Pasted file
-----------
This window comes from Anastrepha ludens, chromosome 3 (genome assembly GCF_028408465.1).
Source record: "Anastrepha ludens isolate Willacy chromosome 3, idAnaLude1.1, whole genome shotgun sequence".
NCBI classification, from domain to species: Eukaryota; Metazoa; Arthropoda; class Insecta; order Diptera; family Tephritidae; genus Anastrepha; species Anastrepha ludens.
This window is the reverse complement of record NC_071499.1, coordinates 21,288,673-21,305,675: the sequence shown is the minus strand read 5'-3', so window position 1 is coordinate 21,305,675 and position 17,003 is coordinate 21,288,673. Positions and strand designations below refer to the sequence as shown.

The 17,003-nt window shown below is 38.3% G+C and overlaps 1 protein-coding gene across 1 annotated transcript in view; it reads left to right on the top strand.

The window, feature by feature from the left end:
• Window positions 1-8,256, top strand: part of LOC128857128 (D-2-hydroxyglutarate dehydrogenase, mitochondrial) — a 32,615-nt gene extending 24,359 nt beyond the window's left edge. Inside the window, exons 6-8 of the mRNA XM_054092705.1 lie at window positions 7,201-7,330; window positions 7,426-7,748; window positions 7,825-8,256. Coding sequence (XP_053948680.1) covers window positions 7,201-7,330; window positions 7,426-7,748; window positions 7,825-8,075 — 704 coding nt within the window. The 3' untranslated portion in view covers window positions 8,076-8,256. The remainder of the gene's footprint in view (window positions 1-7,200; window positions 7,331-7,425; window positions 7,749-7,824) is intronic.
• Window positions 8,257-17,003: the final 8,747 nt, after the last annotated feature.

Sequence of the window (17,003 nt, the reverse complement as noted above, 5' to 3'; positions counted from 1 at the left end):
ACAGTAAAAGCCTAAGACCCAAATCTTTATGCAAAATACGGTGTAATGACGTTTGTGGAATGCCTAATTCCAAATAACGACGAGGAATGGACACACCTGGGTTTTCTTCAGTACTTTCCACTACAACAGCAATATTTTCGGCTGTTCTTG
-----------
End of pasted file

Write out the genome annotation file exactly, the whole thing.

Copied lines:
This window comes from Anastrepha ludens, chromosome 3 (genome assembly GCF_028408465.1).
Source record: "Anastrepha ludens isolate Willacy chromosome 3, idAnaLude1.1, whole genome shotgun sequence".
NCBI classification, from domain to species: Eukaryota; Metazoa; Arthropoda; class Insecta; order Diptera; family Tephritidae; genus Anastrepha; species Anastrepha ludens.
This window is the reverse complement of record NC_071499.1, coordinates 21,288,673-21,305,675: the sequence shown is the minus strand read 5'-3', so window position 1 is coordinate 21,305,675 and position 17,003 is coordinate 21,288,673. Positions and strand designations below refer to the sequence as shown.

The 17,003-nt window shown below is 38.3% G+C and overlaps 1 protein-coding gene across 1 annotated transcript in view; it reads left to right on the top strand.

The window, feature by feature from the left end:
• Window positions 1-8,256, top strand: part of LOC128857128 (D-2-hydroxyglutarate dehydrogenase, mitochondrial) — a 32,615-nt gene extending 24,359 nt beyond the window's left edge. Inside the window, exons 6-8 of the mRNA XM_054092705.1 lie at window positions 7,201-7,330; window positions 7,426-7,748; window positions 7,825-8,256. Coding sequence (XP_053948680.1) covers window positions 7,201-7,330; window positions 7,426-7,748; window positions 7,825-8,075 — 704 coding nt within the window. The 3' untranslated portion in view covers window positions 8,076-8,256. The remainder of the gene's footprint in view (window positions 1-7,200; window positions 7,331-7,425; window positions 7,749-7,824) is intronic.
• Window positions 8,257-17,003: the final 8,747 nt, after the last annotated feature.

Sequence of the window (17,003 nt, the reverse complement as noted above, 5' to 3'; positions counted from 1 at the left end):
ACAGTAAAAGCCTAAGACCCAAATCTTTATGCAAAATACGGTGTAATGACGTTTGTGGAATGCCTAATTCCAAATAACGACGAGGAATGGACACACCTGGGTTTTCTTCAGTACTTTCCACTACAACAGCAATATTTTCGGCTGTTCTTG